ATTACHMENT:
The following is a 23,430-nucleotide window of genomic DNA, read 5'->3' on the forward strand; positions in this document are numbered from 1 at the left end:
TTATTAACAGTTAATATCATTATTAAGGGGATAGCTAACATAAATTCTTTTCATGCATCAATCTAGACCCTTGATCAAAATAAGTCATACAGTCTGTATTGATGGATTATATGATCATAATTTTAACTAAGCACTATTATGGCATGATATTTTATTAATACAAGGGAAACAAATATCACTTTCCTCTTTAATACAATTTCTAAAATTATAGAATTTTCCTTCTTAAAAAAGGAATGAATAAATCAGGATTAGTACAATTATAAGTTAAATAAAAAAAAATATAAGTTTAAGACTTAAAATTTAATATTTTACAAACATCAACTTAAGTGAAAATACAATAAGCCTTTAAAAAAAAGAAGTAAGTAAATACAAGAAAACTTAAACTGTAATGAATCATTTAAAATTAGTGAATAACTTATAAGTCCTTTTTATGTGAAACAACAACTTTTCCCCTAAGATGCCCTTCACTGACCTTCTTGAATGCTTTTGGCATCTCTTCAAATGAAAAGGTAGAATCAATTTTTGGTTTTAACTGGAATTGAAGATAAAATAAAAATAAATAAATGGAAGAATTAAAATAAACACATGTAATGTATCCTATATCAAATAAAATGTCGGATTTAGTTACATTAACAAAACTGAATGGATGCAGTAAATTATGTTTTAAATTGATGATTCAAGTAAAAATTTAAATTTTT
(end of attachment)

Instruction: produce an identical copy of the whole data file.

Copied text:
The following is a 23,430-nucleotide window of genomic DNA, read 5'->3' on the forward strand; positions in this document are numbered from 1 at the left end:
TTATTAACAGTTAATATCATTATTAAGGGGATAGCTAACATAAATTCTTTTCATGCATCAATCTAGACCCTTGATCAAAATAAGTCATACAGTCTGTATTGATGGATTATATGATCATAATTTTAACTAAGCACTATTATGGCATGATATTTTATTAATACAAGGGAAACAAATATCACTTTCCTCTTTAATACAATTTCTAAAATTATAGAATTTTCCTTCTTAAAAAAGGAATGAATAAATCAGGATTAGTACAATTATAAGTTAAATAAAAAAAAATATAAGTTTAAGACTTAAAATTTAATATTTTACAAACATCAACTTAAGTGAAAATACAATAAGCCTTTAAAAAAAAGAAGTAAGTAAATACAAGAAAACTTAAACTGTAATGAATCATTTAAAATTAGTGAATAACTTATAAGTCCTTTTTATGTGAAACAACAACTTTTCCCCTAAGATGCCCTTCACTGACCTTCTTGAATGCTTTTGGCATCTCTTCAAATGAAAAGGTAGAATCAATTTTTGGTTTTAACTGGAATTGAAGATAAAATAAAAATAAATAAATGGAAGAATTAAAATAAACACATGTAATGTATCCTATATCAAATAAAATGTCGGATTTAGTTACATTAACAAAACTGAATGGATGCAGTAAATTATGTTTTAAATTGATGATTCAAGTAAAAATTTAAATTTTT